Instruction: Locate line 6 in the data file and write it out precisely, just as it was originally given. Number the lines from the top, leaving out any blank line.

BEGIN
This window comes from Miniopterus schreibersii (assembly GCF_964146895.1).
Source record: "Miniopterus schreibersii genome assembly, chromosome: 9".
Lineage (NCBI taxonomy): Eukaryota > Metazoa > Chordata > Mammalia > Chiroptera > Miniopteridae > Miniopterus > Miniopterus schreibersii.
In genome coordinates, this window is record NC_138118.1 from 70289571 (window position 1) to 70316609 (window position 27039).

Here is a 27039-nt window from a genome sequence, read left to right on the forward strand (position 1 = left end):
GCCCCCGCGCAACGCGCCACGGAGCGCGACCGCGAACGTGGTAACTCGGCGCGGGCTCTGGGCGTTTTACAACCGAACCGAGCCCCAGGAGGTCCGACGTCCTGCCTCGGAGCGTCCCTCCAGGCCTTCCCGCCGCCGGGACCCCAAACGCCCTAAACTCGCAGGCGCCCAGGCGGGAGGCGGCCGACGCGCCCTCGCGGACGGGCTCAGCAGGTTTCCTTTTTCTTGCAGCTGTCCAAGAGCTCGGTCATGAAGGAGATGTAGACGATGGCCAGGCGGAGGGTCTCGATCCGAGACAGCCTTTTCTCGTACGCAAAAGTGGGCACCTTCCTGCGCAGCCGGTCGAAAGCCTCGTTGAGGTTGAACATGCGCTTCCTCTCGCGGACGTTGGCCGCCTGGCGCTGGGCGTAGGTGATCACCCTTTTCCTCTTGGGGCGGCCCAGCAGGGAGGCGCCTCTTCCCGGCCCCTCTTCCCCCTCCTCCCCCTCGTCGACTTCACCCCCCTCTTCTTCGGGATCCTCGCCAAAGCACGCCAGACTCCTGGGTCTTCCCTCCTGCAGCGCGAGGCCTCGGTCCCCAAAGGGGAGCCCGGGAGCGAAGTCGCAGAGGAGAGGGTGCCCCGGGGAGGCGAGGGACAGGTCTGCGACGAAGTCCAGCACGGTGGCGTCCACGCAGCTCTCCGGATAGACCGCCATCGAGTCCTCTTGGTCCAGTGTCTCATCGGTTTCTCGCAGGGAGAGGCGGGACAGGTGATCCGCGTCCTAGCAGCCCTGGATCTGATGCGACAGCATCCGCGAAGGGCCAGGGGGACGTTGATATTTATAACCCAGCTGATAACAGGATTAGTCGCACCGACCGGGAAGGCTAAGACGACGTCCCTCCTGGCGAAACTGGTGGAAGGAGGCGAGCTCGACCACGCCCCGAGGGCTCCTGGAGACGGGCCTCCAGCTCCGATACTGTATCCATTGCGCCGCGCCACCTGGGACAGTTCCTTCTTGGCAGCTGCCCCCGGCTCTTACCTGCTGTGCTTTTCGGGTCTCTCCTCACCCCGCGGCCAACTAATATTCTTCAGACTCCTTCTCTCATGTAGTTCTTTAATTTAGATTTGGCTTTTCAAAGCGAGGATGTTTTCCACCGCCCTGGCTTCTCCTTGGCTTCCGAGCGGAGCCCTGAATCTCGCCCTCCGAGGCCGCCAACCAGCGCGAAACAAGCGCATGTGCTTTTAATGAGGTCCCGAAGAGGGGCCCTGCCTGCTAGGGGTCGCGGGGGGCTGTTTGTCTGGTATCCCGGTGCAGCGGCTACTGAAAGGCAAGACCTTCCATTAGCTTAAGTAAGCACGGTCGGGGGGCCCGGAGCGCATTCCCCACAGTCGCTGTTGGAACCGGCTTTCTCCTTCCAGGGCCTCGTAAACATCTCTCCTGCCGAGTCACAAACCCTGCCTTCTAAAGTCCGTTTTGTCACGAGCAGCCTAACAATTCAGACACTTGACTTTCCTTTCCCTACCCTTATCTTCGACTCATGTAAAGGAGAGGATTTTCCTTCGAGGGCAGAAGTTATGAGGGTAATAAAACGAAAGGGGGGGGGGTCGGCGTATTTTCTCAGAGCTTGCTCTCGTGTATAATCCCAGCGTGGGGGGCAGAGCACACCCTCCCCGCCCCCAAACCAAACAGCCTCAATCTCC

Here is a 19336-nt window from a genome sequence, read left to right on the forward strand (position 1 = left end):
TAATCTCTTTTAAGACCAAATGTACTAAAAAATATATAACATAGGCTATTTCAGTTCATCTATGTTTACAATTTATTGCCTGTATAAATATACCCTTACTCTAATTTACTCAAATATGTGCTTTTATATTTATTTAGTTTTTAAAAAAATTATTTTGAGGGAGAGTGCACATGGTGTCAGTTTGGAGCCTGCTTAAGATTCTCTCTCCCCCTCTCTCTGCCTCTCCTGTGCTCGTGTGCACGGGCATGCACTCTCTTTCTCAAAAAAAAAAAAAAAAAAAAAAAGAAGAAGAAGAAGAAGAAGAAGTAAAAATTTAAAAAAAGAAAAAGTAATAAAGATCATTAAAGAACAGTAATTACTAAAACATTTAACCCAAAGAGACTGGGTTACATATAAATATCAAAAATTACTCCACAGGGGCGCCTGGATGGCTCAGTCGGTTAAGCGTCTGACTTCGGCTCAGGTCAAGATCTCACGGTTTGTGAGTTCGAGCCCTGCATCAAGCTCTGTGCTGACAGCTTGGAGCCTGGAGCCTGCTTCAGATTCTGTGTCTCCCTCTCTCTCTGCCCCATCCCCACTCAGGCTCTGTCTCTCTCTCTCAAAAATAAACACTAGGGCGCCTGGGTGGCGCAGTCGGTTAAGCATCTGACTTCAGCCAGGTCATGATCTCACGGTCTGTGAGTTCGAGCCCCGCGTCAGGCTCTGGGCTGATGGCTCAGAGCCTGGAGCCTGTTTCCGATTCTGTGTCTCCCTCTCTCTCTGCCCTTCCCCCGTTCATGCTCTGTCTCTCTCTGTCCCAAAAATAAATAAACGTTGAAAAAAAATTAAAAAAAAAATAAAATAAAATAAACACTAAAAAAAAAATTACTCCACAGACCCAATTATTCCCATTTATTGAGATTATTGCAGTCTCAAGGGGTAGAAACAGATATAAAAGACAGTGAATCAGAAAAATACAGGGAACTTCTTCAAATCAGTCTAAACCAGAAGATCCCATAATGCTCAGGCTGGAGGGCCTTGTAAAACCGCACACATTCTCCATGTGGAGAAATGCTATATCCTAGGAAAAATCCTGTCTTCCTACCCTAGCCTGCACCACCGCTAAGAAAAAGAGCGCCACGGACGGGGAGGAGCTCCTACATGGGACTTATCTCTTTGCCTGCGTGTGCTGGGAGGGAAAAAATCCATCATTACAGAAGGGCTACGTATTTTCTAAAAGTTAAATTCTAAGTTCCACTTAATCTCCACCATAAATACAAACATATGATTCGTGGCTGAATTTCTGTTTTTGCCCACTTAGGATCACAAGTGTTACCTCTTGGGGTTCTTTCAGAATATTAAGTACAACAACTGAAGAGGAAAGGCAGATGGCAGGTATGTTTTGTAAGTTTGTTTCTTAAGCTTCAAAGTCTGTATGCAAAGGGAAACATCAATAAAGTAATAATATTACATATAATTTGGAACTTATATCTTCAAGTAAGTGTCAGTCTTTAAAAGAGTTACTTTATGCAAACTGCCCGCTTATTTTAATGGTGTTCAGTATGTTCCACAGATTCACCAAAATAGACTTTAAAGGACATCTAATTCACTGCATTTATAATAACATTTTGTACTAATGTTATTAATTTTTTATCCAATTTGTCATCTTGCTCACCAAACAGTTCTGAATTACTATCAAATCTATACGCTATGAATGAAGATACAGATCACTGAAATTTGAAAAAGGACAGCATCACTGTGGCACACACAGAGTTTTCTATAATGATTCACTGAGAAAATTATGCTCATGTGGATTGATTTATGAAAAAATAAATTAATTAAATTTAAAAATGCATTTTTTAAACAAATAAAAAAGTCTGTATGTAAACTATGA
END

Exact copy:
GCCCCCGCGCAACGCGCCACGGAGCGCGACCGCGAACGTGGTAACTCGGCGCGGGCTCTGGGCGTTTTACAACCGAACCGAGCCCCAGGAGGTCCGACGTCCTGCCTCGGAGCGTCCCTCCAGGCCTTCCCGCCGCCGGGACCCCAAACGCCCTAAACTCGCAGGCGCCCAGGCGGGAGGCGGCCGACGCGCCCTCGCGGACGGGCTCAGCAGGTTTCCTTTTTCTTGCAGCTGTCCAAGAGCTCGGTCATGAAGGAGATGTAGACGATGGCCAGGCGGAGGGTCTCGATCCGAGACAGCCTTTTCTCGTACGCAAAAGTGGGCACCTTCCTGCGCAGCCGGTCGAAAGCCTCGTTGAGGTTGAACATGCGCTTCCTCTCGCGGACGTTGGCCGCCTGGCGCTGGGCGTAGGTGATCACCCTTTTCCTCTTGGGGCGGCCCAGCAGGGAGGCGCCTCTTCCCGGCCCCTCTTCCCCCTCCTCCCCCTCGTCGACTTCACCCCCCTCTTCTTCGGGATCCTCGCCAAAGCACGCCAGACTCCTGGGTCTTCCCTCCTGCAGCGCGAGGCCTCGGTCCCCAAAGGGGAGCCCGGGAGCGAAGTCGCAGAGGAGAGGGTGCCCCGGGGAGGCGAGGGACAGGTCTGCGACGAAGTCCAGCACGGTGGCGTCCACGCAGCTCTCCGGATAGACCGCCATCGAGTCCTCTTGGTCCAGTGTCTCATCGGTTTCTCGCAGGGAGAGGCGGGACAGGTGATCCGCGTCCTAGCAGCCCTGGATCTGATGCGACAGCATCCGCGAAGGGCCAGGGGGACGTTGATATTTATAACCCAGCTGATAACAGGATTAGTCGCACCGACCGGGAAGGCTAAGACGACGTCCCTCCTGGCGAAACTGGTGGAAGGAGGCGAGCTCGACCACGCCCCGAGGGCTCCTGGAGACGGGCCTCCAGCTCCGATACTGTATCCATTGCGCCGCGCCACCTGGGACAGTTCCTTCTTGGCAGCTGCCCCCGGCTCTTACCTGCTGTGCTTTTCGGGTCTCTCCTCACCCCGCGGCCAACTAATATTCTTCAGACTCCTTCTCTCATGTAGTTCTTTAATTTAGATTTGGCTTTTCAAAGCGAGGATGTTTTCCACCGCCCTGGCTTCTCCTTGGCTTCCGAGCGGAGCCCTGAATCTCGCCCTCCGAGGCCGCCAACCAGCGCGAAACAAGCGCATGTGCTTTTAATGAGGTCCCGAAGAGGGGCCCTGCCTGCTAGGGGTCGCGGGGGGCTGTTTGTCTGGTATCCCGGTGCAGCGGCTACTGAAAGGCAAGACCTTCCATTAGCTTAAGTAAGCACGGTCGGGGGGCCCGGAGCGCATTCCCCACAGTCGCTGTTGGAACCGGCTTTCTCCTTCCAGGGCCTCGTAAACATCTCTCCTGCCGAGTCACAAACCCTGCCTTCTAAAGTCCGTTTTGTCACGAGCAGCCTAACAATTCAGACACTTGACTTTCCTTTCCCTACCCTTATCTTCGACTCATGTAAAGGAGAGGATTTTCCTTCGAGGGCAGAAGTTATGAGGGTAATAAAACGAAAGGGGGGGGGGTCGGCGTATTTTCTCAGAGCTTGCTCTCGTGTATAATCCCAGCGTGGGGGGCAGAGCACACCCTCCCCGCCCCCAAACCAAACAGCCTCAATCTCC